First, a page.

Articles Posted in U.S. 11th Circuit Court of Appeals

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Petitioner sought review of the BIA's dismissal of his appeal from the IJ's order of removal under 8 U.S.C. 1227(a)(2)(A)(iii). Petitioner argued that his Florida state conviction for aggravated fleeing was not an aggravated felony. The court concluded that, under relevant Florida law and considering the factual circumstances of the proceedings related to petitioner's aggravated fleeing offense, the probation revocation and resentencing resulted in a prison term of at least one year, in satisfaction of the aggravated felony statute, 8 U.S.C. 1101(a)(43)(F). Further, the Florida state conviction was a crime of violence where, by fleeing from law enforcement, defendant has already resorted to an extreme measure to avoid arrest, signaling that he is likely prepared to resort to the use of physical force. Accordingly, the court denied the petition. View "Dixon v. U.S. Attorney General" on Justia Law

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Defendant appealed his convictions and sentences for several child exploitation offenses. Defendant raised eight claims of error concerning the denial of his motion to suppress, introduction of a victim's text messages, insufficiency of the evidence, denial of his motion for a mistrial, juror-related errors, cumulative error, and application of sentencing enhancements under U.S.S.G. 2G2.1(b)(6) and 18 U.S.C. 2251(e). The court concluded that none of the issues defendant raised have merit and affirmed the judgment of the district court. View "United States v. Mathis" on Justia Law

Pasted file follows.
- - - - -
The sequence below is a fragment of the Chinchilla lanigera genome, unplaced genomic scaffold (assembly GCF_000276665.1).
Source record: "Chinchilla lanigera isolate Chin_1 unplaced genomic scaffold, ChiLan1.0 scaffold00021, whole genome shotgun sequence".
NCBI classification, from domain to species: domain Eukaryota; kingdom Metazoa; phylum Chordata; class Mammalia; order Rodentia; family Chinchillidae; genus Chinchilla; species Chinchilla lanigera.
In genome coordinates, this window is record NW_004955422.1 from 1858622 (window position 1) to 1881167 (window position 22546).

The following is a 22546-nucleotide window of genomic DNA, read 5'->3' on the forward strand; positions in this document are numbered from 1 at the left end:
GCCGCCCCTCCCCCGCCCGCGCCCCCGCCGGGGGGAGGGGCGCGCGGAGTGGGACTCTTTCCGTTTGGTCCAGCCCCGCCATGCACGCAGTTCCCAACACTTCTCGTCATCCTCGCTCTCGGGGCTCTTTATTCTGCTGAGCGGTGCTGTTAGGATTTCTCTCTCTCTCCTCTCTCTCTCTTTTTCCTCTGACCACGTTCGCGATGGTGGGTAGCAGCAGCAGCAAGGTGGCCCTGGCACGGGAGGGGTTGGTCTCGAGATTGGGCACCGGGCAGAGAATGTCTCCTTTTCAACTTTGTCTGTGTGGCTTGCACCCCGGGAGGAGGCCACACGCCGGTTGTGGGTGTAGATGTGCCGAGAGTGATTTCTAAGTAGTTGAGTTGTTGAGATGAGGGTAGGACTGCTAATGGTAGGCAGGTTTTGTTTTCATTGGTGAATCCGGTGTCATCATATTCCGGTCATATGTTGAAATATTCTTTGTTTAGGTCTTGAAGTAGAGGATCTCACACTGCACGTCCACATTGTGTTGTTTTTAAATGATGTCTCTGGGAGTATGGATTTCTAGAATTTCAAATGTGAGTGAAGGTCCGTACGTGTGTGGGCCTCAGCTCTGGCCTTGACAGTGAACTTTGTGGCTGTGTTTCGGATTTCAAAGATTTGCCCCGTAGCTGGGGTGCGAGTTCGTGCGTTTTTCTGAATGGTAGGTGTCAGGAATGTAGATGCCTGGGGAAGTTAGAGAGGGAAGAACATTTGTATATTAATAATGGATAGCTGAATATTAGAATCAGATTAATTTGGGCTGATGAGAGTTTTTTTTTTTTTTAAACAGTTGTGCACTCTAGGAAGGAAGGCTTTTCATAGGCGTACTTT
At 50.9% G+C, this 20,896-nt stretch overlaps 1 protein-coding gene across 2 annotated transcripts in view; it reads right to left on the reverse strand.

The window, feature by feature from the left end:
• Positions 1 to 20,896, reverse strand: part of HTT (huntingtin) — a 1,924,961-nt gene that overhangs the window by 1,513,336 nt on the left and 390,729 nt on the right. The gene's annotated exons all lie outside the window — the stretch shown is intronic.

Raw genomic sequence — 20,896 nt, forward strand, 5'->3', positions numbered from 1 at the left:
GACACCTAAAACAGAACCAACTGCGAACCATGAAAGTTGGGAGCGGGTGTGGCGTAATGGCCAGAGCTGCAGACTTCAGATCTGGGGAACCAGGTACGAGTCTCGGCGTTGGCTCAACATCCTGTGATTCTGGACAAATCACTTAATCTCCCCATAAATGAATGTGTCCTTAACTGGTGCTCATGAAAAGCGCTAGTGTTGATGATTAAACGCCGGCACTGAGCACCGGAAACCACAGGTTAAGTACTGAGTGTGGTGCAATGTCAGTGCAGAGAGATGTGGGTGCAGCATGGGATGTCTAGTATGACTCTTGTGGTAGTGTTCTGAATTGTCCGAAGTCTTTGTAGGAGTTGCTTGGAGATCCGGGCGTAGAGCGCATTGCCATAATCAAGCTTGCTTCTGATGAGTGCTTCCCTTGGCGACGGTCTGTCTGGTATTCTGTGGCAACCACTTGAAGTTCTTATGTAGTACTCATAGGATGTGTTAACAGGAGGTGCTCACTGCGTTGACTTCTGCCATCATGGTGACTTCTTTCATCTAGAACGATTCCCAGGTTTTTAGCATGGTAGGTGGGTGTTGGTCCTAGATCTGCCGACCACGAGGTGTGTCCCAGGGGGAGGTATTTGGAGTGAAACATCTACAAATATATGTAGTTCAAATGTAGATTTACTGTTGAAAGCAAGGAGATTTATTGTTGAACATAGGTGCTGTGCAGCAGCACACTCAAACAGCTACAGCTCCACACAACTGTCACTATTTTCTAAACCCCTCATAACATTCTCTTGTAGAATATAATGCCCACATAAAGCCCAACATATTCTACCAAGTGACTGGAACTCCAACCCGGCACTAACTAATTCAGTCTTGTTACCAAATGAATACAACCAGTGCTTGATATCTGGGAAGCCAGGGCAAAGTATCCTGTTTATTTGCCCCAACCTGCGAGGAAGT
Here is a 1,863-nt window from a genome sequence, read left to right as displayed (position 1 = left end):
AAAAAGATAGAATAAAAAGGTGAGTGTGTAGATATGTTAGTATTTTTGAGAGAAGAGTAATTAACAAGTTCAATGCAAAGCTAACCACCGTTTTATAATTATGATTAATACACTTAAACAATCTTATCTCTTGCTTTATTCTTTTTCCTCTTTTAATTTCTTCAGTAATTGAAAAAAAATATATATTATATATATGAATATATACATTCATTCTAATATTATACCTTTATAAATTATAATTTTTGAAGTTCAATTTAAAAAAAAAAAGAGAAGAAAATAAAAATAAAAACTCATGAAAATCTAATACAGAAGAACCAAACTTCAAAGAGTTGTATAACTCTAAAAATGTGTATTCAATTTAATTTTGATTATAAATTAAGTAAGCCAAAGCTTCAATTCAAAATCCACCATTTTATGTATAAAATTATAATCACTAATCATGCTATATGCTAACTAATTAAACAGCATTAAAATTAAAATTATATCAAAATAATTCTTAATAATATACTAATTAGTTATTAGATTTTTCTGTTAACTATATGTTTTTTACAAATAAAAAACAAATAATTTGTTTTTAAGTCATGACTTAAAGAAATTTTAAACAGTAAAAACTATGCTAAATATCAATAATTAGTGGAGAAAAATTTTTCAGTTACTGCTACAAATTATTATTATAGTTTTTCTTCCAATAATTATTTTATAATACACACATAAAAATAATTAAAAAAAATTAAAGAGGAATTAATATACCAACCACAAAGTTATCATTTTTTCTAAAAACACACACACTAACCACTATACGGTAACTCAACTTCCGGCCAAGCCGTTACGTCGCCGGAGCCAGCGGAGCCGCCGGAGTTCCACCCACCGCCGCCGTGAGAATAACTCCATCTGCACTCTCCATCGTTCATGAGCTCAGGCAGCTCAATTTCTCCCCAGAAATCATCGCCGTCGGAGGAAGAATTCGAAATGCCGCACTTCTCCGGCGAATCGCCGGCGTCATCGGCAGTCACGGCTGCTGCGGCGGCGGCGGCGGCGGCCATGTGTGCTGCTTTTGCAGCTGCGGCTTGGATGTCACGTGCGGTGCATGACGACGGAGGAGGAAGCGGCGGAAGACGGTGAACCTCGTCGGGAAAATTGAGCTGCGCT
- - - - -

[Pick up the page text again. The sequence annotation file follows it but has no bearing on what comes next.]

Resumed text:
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Petitioner was convicted of vehicular homicide of two pedestrians. The district court granted habeas relief on petitioner's claim that defense counsel rendered ineffective assistance by failing to investigate and call a witness at trial. The court reversed, concluding that petitioner has not shown that the state court's ruling was contrary to or an unreasonable application of Supreme Court law where the state court had a reasonable basis for concluding that petitioner did not suffer prejudice from any claimed deficiency. Accordingly, the court reversed the issuance of the writ and remanded with instructions to reinstate petitioner's convictions. View "Reed v. Secretary, FL DOC, et al." on Justia Law

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Petitioner pleaded guilty for charges related to his role as a boat crew member in an international drug-smuggling operation. Petitioner subsequently sought postconviction relief under 28 U.S.C. 2255, claiming that his plea was coerced by death threats from the boat's captain and that his counsel provided ineffective assistance by instructing him not to report the threats. The court affirmed the district court's rejection of petitioner's claims without an evidentiary hearing where petitioner was not entitled to relief because he put forward only implausible, conclusory allegations. View "Winthrop-Redin v. United States" on Justia Law